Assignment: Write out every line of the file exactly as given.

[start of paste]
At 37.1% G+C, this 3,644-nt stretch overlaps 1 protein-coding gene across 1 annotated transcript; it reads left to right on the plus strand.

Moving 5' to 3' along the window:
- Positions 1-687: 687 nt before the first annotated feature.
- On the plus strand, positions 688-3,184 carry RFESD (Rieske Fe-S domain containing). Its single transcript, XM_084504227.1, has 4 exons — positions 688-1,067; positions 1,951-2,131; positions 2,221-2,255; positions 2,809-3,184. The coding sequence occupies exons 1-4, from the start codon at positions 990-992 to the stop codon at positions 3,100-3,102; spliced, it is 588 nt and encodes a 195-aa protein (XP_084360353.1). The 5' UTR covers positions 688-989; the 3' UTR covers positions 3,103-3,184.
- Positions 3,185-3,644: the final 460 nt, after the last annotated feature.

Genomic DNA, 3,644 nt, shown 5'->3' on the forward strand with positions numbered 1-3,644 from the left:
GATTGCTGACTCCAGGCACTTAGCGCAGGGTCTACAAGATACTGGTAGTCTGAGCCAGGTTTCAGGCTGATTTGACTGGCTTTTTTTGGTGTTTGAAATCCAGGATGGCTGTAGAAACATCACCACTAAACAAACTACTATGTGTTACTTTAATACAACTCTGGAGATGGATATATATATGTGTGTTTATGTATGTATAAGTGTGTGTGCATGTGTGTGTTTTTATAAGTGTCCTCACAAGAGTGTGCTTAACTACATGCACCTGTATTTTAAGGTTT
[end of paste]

At 37.1% G+C, this 3,644-nt stretch overlaps 1 protein-coding gene across 1 annotated transcript; it reads left to right on the plus strand.

Moving 5' to 3' along the window:
- Positions 1-687: 687 nt before the first annotated feature.
- On the plus strand, positions 688-3,184 carry RFESD (Rieske Fe-S domain containing). Its single transcript, XM_084504227.1, has 4 exons — positions 688-1,067; positions 1,951-2,131; positions 2,221-2,255; positions 2,809-3,184. The coding sequence occupies exons 1-4, from the start codon at positions 990-992 to the stop codon at positions 3,100-3,102; spliced, it is 588 nt and encodes a 195-aa protein (XP_084360353.1). The 5' UTR covers positions 688-989; the 3' UTR covers positions 3,103-3,184.
- Positions 3,185-3,644: the final 460 nt, after the last annotated feature.

Genomic DNA, 3,644 nt, shown 5'->3' on the forward strand with positions numbered 1-3,644 from the left:
GATTGCTGACTCCAGGCACTTAGCGCAGGGTCTACAAGATACTGGTAGTCTGAGCCAGGTTTCAGGCTGATTTGACTGGCTTTTTTTGGTGTTTGAAATCCAGGATGGCTGTAGAAACATCACCACTAAACAAACTACTATGTGTTACTTTAATACAACTCTGGAGATGGATATATATATGTGTGTTTATGTATGTATAAGTGTGTGTGCATGTGTGTGTTTTTATAAGTGTCCTCACAAGAGTGTGCTTAACTACATGCACCTGTATTTTAAGGTTT